While he said his looks might have changed during his time abroad, Rhodes said he is still the same at heart.
‘However I look I am still the same in heart and mind and longings. And full of appreciation of your own grand affection.
Another man said: ‘I really wish I could see you and I don’t mean on the screen either.’
Besides letters, the piece-to-camera style films were the closest thing to ‘personal contact’ between soldiers and their loved ones for more than two years during the Second World War.
According to a statement by North West Film, the collection of personal video messages was like a ‘Skype’ of their day
They said that they were happy to digitise the old footage, along with the Imperial War Museum, to bring back to life the ‘remarkable and moving’ servicemen testimonies.
Marion Hewitt told Mail Online: ‘For ordinary men and women to appear in a film at all was unusual, and this was probably the first time that their authentic, unscripted voices were heard on any film.’
In one clip, a troop tells his partner he hopes that the war will be nothing more than a ‘memory’ in time.
‘Hello Peta darling. This is a great opportunity of making almost personal contact […] I’m hoping it won’t be long until it will all be over and it will be just a memory,’ he said.
Serviceman Drinkwater (pictured) dedicated his personal message to his wife and said jokingly, ‘Keep the bed warm until I come back home and then we’ll get up them stairs’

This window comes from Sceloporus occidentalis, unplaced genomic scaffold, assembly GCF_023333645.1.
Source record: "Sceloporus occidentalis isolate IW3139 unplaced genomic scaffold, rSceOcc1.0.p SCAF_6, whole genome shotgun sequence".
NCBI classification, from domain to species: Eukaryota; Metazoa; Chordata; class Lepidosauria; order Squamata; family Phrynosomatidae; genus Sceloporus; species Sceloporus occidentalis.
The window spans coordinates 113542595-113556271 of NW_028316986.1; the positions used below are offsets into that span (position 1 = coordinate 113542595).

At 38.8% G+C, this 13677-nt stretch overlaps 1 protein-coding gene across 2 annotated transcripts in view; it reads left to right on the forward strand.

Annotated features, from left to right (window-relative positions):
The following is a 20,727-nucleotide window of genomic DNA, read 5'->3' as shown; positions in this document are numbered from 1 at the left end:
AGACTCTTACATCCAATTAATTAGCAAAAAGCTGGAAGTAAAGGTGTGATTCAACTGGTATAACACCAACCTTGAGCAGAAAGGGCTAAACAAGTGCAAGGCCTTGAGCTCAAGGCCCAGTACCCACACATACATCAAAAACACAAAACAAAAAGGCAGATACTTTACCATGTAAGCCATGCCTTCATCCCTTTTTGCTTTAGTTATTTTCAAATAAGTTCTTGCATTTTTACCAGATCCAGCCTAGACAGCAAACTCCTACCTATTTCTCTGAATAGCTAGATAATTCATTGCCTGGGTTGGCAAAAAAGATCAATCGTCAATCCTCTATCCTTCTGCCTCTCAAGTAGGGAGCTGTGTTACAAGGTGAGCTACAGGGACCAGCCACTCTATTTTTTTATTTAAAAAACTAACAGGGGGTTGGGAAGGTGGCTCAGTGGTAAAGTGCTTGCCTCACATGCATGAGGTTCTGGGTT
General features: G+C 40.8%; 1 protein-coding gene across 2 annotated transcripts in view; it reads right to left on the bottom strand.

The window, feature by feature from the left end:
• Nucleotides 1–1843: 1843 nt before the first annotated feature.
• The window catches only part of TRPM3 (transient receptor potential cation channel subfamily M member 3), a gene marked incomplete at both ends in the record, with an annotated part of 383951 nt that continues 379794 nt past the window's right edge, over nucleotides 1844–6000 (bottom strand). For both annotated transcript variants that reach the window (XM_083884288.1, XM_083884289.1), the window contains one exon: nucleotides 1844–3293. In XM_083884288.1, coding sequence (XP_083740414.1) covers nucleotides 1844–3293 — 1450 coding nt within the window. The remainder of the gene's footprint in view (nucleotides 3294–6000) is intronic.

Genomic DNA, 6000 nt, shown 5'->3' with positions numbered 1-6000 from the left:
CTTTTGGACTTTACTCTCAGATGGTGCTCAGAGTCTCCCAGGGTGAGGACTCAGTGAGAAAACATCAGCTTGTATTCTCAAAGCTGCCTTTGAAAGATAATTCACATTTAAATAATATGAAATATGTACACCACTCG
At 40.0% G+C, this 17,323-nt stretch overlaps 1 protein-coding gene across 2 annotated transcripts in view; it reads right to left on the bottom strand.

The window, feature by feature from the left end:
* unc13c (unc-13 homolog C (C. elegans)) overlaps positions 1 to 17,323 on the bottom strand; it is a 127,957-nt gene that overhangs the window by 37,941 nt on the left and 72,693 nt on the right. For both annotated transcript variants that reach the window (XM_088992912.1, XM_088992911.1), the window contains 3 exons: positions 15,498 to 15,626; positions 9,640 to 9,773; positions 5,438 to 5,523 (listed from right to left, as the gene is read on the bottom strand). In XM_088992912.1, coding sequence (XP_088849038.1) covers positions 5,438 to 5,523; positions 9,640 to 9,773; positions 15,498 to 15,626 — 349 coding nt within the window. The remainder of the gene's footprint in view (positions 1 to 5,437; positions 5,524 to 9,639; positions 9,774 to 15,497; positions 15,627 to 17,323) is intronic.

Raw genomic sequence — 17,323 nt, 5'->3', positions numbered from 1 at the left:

Serviceman Gallagher mumbled with a pipe in his mouth as he joked about ‘being missed’ by his poor parents.
‘It must be nice to hear my charming voice again after all these years,’ he said.
While Gallagher said he felt fit and healthy, he admitted ‘I won’t be sorry to say goodbye to India.’
Short clips of more than 800 service men are currently kept in the database.
So far, more than 133 families have been identified and reconnected through the archival footage.
A spokesman from North West Film Archive, said families who have identified their fathers and grandfathers through the archive have said it is a ‘wonderful’ initiative.
Marion Hewitt told Mail Online, ‘A number of people have said is that it is wonderful to see and hear their father when he was young, to recognise gestures and mannerisms and to appreciate the sincerity of his message.
‘Sometimes, a man may have died in action or of disease after the film was shot and before it was screened back in Blighty, and whilst photographs are great, having the moving image brings them back to life so much more vividly.’
Ms Hewitt said it was a ‘tough act’ for some men who wanted to show their families they were coping.
Ms Hewitt said: ‘I think they would have wanted to put on a confident show for their families, to convince them they were really okay, and they have this one chance so they need to get it right first time!
‘Sometimes a nervousness creeps in though, and they betray their feelings and their words falter. In looking for the right words, they often use the expressions familiar from letters, and very few speak for very long before they dry up and say goodbye and introduce the next person.’
If you know any of the men and women in these videos, you can head to The North West Film Archive website to find out more.